'Rez Infinite' on PC and VR is pure digital nirvana
Rez has always been a game focused on immersing yourself in music and rhythm. Every version of the shooter, from its original launch on the Dreamcast and PlayStation 2, to last year's Rez Infinite on the PS4 and PS VR, has pushed that idea of immersion forward in some way. Now, it's finally available on PCs ($25 on Steam and the Oculus Store), along with with VR support for the Oculus Rift and HTC Vive. And, not surprisingly, I found it to be a transcendental digital experience. It's the purest expression of Rez so far.
First, a brief explanation of the glory of Rez. On the surface, it looks like a mere shooter. You control a wireframe avatar floating through a neon-lit environment, all the while blasting away at a variety of enemies. But, instead of blasting away in real time, you lock onto targets with a cursor and attack with waves of projectiles. Every enemy you hit produces a musical tone, and it's not long before you're creating a symphony of destruction atop the game's thumping electronic soundtrack.
Whereas most shooters focus on being as fast and hectic as possible, Rez is a meditative experience. Even when the screen is full of huge enemies, it has a methodical pace that lets you drink everything happening around your avatar. While it's possible to get injured and "die," it's more focused on enveloping you in its world than punishing you.
On PC, Rez Infinite looks better than ever, with support for resolutions up to 4K. That's something the PlayStation 4 Pro version of the game also offered, but the PC port can take full advantage of powerful graphics cards with better textures, anti-aliasing (which smooths down sharp edges), and more visual effects. You can also render the game at higher resolutions than your monitor -- for example, by forcing it to run at 1,440p on a 1080p screen. That process, known as supersampling, makes Rez look even sharper.
While you could play Rez with a keyboard and mouse, it works best with an actual controller. Moving your character around with an analog stick is just much more fulfilling than pounding keys; and vibrating controllers also let you feel the pulse of the game in your hands.
Just like with the PS4 Pro release, Rez Infinite packs in the original version of the game along with Area X, an environment that lets you move around in 360-degrees, instead of just flying down a single path. The original Rez stages looked great on PC, but Area X, which is built atop the modern Unreal gaming engine, truly shines. The visuals are far richer, with more complex models and support for bloom lighting (the extra bright effects that you see in newer games).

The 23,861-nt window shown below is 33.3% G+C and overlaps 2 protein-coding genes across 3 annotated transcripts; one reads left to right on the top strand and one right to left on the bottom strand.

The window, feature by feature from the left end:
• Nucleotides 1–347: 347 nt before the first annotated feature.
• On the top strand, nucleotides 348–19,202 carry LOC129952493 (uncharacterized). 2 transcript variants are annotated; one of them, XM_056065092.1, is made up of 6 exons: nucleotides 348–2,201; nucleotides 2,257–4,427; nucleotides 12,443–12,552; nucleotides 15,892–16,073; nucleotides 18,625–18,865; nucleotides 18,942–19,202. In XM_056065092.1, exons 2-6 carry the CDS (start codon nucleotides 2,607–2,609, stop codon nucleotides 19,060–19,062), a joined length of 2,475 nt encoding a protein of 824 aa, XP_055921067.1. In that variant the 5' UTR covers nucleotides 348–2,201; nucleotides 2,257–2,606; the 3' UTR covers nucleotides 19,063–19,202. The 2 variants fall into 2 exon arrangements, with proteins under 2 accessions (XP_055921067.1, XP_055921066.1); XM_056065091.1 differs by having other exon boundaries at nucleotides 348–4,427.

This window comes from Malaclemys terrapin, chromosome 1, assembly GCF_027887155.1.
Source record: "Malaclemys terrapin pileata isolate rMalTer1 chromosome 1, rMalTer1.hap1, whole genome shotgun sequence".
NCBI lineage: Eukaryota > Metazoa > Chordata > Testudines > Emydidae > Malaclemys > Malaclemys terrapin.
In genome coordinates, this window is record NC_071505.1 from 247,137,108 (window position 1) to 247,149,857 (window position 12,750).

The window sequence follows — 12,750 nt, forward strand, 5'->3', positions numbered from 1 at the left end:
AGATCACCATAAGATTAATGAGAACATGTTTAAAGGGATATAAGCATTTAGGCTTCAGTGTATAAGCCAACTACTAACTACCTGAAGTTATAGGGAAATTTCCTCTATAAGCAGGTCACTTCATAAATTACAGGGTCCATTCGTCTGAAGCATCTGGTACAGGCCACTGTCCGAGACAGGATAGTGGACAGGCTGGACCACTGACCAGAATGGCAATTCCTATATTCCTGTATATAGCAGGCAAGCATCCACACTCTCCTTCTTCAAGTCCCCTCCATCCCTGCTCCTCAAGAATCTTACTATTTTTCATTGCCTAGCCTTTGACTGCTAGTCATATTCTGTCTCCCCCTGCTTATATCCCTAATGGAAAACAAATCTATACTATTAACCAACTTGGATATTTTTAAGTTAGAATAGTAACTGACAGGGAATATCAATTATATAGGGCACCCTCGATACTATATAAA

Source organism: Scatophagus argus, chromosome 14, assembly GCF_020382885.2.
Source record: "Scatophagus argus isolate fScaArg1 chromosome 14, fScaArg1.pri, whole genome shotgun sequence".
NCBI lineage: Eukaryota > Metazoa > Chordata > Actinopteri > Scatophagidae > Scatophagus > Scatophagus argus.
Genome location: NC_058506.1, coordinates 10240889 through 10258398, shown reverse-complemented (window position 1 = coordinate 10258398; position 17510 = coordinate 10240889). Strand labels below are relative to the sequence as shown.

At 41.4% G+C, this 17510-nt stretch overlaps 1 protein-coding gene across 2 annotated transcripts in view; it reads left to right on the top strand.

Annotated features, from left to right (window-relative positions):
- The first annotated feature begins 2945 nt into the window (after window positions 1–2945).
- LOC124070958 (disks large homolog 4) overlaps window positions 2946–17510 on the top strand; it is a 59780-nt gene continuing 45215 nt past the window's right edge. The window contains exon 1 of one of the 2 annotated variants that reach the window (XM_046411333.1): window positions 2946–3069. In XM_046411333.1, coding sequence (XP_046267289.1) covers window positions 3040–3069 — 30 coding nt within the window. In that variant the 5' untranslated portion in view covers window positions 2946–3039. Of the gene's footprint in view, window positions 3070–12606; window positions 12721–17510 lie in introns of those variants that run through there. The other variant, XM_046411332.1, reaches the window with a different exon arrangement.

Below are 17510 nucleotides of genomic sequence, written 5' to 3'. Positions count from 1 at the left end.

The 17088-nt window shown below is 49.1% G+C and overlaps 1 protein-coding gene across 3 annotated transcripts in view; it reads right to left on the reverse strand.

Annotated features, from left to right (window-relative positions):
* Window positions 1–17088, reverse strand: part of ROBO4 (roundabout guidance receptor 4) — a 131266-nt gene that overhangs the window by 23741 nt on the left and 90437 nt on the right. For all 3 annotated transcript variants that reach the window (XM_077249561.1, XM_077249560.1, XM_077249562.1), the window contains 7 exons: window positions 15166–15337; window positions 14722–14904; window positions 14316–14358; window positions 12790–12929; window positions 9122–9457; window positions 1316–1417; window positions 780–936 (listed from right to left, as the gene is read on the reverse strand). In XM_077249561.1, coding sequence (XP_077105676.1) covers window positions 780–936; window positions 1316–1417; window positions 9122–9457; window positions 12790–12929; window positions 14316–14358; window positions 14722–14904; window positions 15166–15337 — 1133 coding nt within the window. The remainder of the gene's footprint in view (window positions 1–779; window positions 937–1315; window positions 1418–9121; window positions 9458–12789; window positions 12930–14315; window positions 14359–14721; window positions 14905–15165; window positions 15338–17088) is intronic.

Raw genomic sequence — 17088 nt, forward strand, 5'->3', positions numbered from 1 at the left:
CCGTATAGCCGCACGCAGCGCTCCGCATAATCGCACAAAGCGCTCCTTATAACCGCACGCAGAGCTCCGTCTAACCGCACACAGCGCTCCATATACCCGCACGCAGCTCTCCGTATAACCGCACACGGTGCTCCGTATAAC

Rez Infinite succeeds at being the definitive version of the game as we know it. But its optional VR support takes things to another level. On an Oculus Rift, I truly grasped the sort of immersion Rez creator Tetsuya Mizuguchi originally dreamt of. Its world completely surrounds you in VR, instead of being restricted by a screen. I had the same realization when playing it on the PlayStation VR, but the Rift experience drove the concept home even further.
Thanks to the additional horsepower of my desktop rig, and the new graphics options on the PC version of the game, Rez looked practically perfect in virtual reality. Textures had more detail, and the entire experience just flowed more smoothly. The Oculus Touch controllers were also perfectly suited to the game. Their excellent motion tracking made targeting enemies a cinch -- almost too easy, at times. And since I had one in each hand, instead of a gamepad, I also felt more connected to the world of Rez. Shooting might take some getting used to, though. You can target enemies with the triggers in the classic game, but in Area X, you can only use the A button on the Rift (or the trackpad on the Vive) to do so.
Since the game wasn't initially built for VR, the developers included several camera options to easy you into the experience. "Standard" mode takes away the fast camera movements from the original game, while "dynamic" mode keeps them turned on (just avoid that one if you've got motion sickness). There's also an "advanced" mode that reduces camera movements, but keeps the game balanced like it was originally.
Once again, Area X was the standout experience in VR. Even as a somewhat jaded gamer, who's played most major releases over the past decade, being immersed in Area X's lush environment left my jaw agape. By the end of the level, I was just drifting through space, my pulse in sync with the music. My avatar, sitting in a lotus position, had achieved pure nirvana. And I was at peace.